Field Notes

Kerri Breen wants her own musical cat.

St. John’s electronic music boom?
It seems a mess of new, local electronic music has emerged—possibly from the depths of Mom and Dad’s basement.

At least five or six projects have popped up on Myspace in the last year or so—ranging from the quirky Nintendo nostalgia of Kraid to the disjointed abrasiveness of Buried in Alaska.

Not only are more acts surfacing, but some of these musicians are planning on getting out more. Nick Jackson of Everythings Automatic says he wants to collaborate with other musicians in the city and play live as well. He’s also releasing an album this summer.

“I’m really glad to see more electronic music pop up here. Especially since a lot of the stuff I’ve heard is really great,” he says. “All the people I’ve talked to with their own projects seem to have a really great attitude about music and the scene in St. John’s.”

Singer songwriter Adam Baxter makes electronic music as a side project. Tic Tac Tony Danza is a sloppy techno affair, but it’s self-aware and likeable. He says he only posted his mp3s for fun.

“Tic Tac Tony Danza is something I did while I was in NS in 2006,” he says. “I wanted to challenge myself and see if I could write and record an EP using only my keyboard and a drum machine.”

“I had no confidence in it,” he says. “I don’t know anything about techno!”

His latest song, “Cunt,” featuring the cries of his cat Otis, has received over 70 plays in just the last few weeks.

Hall’s out for summer

The LSPU Hall is closing soon (again), but it will re-open next year with such modern extravagances as air conditioning and better washrooms!

According to Nicole Rousseau, operations manager with the Hall, the much needed renovations also will include improved dressing rooms and bar, along with the conversion of the former Resource Centre for the Arts (RCA) Gallery to a second stage performance space.

As well, the Hall will get some much needed structural repair, a larger control room, seating upgrades, and a brand new roof.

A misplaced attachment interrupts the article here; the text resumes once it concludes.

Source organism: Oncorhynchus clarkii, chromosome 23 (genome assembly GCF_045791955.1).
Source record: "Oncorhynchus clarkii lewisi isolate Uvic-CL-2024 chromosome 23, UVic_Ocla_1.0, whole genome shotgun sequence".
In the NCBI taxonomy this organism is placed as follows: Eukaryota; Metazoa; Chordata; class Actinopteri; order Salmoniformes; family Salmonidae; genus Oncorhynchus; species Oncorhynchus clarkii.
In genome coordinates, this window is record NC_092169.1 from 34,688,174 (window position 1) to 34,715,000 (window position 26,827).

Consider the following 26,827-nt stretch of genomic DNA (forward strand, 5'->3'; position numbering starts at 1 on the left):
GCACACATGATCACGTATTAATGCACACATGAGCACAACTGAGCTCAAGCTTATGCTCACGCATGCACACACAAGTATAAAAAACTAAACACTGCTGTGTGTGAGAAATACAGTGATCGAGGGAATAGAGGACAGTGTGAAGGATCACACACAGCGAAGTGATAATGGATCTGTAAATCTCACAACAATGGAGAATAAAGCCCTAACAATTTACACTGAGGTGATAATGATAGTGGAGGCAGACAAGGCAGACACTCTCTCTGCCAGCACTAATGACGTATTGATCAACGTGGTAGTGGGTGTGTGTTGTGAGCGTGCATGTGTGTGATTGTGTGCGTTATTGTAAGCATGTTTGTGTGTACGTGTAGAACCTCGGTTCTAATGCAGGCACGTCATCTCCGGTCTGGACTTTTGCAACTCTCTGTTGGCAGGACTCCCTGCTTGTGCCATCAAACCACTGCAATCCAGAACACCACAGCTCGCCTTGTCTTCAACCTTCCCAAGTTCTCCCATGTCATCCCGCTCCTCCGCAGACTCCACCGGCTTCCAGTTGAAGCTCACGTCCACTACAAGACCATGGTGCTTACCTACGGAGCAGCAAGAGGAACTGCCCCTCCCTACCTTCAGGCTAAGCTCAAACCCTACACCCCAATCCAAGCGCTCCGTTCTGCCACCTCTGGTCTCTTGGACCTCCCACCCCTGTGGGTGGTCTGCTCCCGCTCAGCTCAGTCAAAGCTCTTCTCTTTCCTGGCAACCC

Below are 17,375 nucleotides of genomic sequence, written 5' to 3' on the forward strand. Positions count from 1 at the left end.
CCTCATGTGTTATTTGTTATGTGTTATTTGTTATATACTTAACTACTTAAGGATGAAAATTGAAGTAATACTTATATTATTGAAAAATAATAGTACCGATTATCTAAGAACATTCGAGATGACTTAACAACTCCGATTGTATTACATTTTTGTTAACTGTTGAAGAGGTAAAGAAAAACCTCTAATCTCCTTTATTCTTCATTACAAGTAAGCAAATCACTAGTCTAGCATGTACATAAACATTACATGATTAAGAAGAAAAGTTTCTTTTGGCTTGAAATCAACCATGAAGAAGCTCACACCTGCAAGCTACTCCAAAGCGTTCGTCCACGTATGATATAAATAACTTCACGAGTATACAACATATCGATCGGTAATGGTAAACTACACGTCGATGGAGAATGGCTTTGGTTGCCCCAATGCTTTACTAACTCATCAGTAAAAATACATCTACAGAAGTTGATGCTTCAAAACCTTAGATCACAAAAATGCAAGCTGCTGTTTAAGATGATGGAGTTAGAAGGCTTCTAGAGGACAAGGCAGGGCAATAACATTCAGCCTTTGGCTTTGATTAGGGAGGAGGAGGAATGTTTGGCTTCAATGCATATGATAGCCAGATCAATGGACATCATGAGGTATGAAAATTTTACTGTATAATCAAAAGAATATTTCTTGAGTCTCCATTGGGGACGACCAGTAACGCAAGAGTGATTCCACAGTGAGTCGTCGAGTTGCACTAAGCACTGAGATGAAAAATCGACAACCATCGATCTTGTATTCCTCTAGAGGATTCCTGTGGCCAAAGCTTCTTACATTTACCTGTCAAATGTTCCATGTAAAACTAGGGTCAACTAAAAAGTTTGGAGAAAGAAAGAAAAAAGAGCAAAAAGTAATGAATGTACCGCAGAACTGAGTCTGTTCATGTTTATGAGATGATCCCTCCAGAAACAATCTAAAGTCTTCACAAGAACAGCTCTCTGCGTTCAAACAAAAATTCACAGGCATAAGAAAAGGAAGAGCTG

The Hall will be closed as of July 19. The last production will be Andy Jones’ An Evening with Uncle Val on July 18.

They’re hoping to be finished April 2009, but Paul Pope, vice chair of RCA and chair of the reno committee says they will not schedule anything firmly until Sept 2009 to allow for delays.

Whiney musicians are liars: Joe Belly
Joe Belly lost his tour-ginity this month. He’s on the road with fellow country crooner Sherry Ryan in support of her album Wonderful Cures, and his new record, Crawlin’ out of a Hole.

Belly (otherwise known as Phil Goodland) says every show so far has been well attended, and he’s got a few tour memories to cherish already, including one night he played songs in a downtown Toronto shed until the sun came up. (Nothing like a shed party!)

“Have you ever heard musicians complain about how tough living on the road is? You know, there are all kinds of songs written about life on the road. They’re lying,” he says “Touring is the most fun you’ll ever have.”

Hopefully he can sustain that kind of optimism, as he still has a few hectic weeks left on the road. The tour will reach Quebec, Nova Scotia, and New Brunswick in addition to many Ontario dates.

Goodland says Crawlin’ out of a Hole is a rock and roll album with country influences, consisting of songs he’s been playing for a year or so with the Sin City Ramblers.

“We recorded the entire thing in three days and it has a good just-about-to-fall-apart feel to it,” he says. “I still haven’t decided if I like it or not, but every musician I talk to feels the same way about their own records, so I’m not sweating it.”

Crawlin’ out of a Hole will be released at the Ship Pub on July 22.

Shakespeare by the Sea goes drag
Outdoor play fest Shakespeare by the Sea has returned with a little more spunk. This season boasts a whopping three plays: Antony and Cleopatra, directed by Brad Hodder, The Merry Wives of Windsor, directed by Shakespeare by the Sea founder Danielle Irvine, and Much Ado About Nothing directed by Jennifer Deon.

“It is a very ambitious season for us to go to three main stage Shakespeares,” says Deon the festival’s artistic director. “Usually we only take on one or two in a season.”

The 16 year-old festival is also making another bold move—casting Much Ado with all females and Merry Wives with all men.

She says Much Ado was cast with the intent to open more roles for women.

“Every year there’s so many great women in town who come out to audition for us, but of course Shakespeare’s only got a limited number of female roles. So in opening up that show to all female actors we were able to offer a really great range of parts.”

Merry Wives is set in the old south and Much Ado is set in 1945. Not to ruin the surprise, but there will be swing dancing.

The festival runs from July 6 to August 18.